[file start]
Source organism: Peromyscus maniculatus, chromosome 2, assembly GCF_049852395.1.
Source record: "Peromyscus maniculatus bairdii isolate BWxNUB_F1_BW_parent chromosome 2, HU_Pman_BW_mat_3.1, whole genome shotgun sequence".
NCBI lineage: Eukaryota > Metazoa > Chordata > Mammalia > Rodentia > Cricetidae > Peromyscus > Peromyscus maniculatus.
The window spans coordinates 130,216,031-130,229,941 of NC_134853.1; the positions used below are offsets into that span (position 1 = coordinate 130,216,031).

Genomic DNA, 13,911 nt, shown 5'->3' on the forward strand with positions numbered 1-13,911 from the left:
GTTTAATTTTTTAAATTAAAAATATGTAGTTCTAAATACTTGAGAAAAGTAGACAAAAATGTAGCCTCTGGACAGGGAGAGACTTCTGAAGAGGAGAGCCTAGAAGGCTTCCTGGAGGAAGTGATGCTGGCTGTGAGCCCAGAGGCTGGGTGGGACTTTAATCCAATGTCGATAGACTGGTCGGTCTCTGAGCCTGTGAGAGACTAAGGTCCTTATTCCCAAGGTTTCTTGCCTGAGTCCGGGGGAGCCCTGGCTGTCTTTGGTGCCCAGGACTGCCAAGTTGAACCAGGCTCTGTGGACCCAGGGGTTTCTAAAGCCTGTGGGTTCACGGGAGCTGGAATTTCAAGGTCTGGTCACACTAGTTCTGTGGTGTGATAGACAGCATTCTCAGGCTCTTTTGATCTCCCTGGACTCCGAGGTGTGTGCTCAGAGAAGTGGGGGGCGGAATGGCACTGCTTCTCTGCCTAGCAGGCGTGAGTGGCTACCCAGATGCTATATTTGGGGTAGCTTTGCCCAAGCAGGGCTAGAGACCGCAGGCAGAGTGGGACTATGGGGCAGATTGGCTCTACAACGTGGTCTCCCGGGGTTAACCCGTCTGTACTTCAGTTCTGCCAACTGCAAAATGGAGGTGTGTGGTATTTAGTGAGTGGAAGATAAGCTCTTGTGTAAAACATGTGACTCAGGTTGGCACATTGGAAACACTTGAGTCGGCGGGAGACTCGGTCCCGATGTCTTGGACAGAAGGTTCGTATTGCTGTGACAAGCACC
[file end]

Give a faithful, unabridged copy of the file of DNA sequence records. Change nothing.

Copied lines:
Source organism: Peromyscus maniculatus, chromosome 2, assembly GCF_049852395.1.
Source record: "Peromyscus maniculatus bairdii isolate BWxNUB_F1_BW_parent chromosome 2, HU_Pman_BW_mat_3.1, whole genome shotgun sequence".
NCBI lineage: Eukaryota > Metazoa > Chordata > Mammalia > Rodentia > Cricetidae > Peromyscus > Peromyscus maniculatus.
The window spans coordinates 130,216,031-130,229,941 of NC_134853.1; the positions used below are offsets into that span (position 1 = coordinate 130,216,031).

Genomic DNA, 13,911 nt, shown 5'->3' on the forward strand with positions numbered 1-13,911 from the left:
GTTTAATTTTTTAAATTAAAAATATGTAGTTCTAAATACTTGAGAAAAGTAGACAAAAATGTAGCCTCTGGACAGGGAGAGACTTCTGAAGAGGAGAGCCTAGAAGGCTTCCTGGAGGAAGTGATGCTGGCTGTGAGCCCAGAGGCTGGGTGGGACTTTAATCCAATGTCGATAGACTGGTCGGTCTCTGAGCCTGTGAGAGACTAAGGTCCTTATTCCCAAGGTTTCTTGCCTGAGTCCGGGGGAGCCCTGGCTGTCTTTGGTGCCCAGGACTGCCAAGTTGAACCAGGCTCTGTGGACCCAGGGGTTTCTAAAGCCTGTGGGTTCACGGGAGCTGGAATTTCAAGGTCTGGTCACACTAGTTCTGTGGTGTGATAGACAGCATTCTCAGGCTCTTTTGATCTCCCTGGACTCCGAGGTGTGTGCTCAGAGAAGTGGGGGGCGGAATGGCACTGCTTCTCTGCCTAGCAGGCGTGAGTGGCTACCCAGATGCTATATTTGGGGTAGCTTTGCCCAAGCAGGGCTAGAGACCGCAGGCAGAGTGGGACTATGGGGCAGATTGGCTCTACAACGTGGTCTCCCGGGGTTAACCCGTCTGTACTTCAGTTCTGCCAACTGCAAAATGGAGGTGTGTGGTATTTAGTGAGTGGAAGATAAGCTCTTGTGTAAAACATGTGACTCAGGTTGGCACATTGGAAACACTTGAGTCGGCGGGAGACTCGGTCCCGATGTCTTGGACAGAAGGTTCGTATTGCTGTGACAAGCACC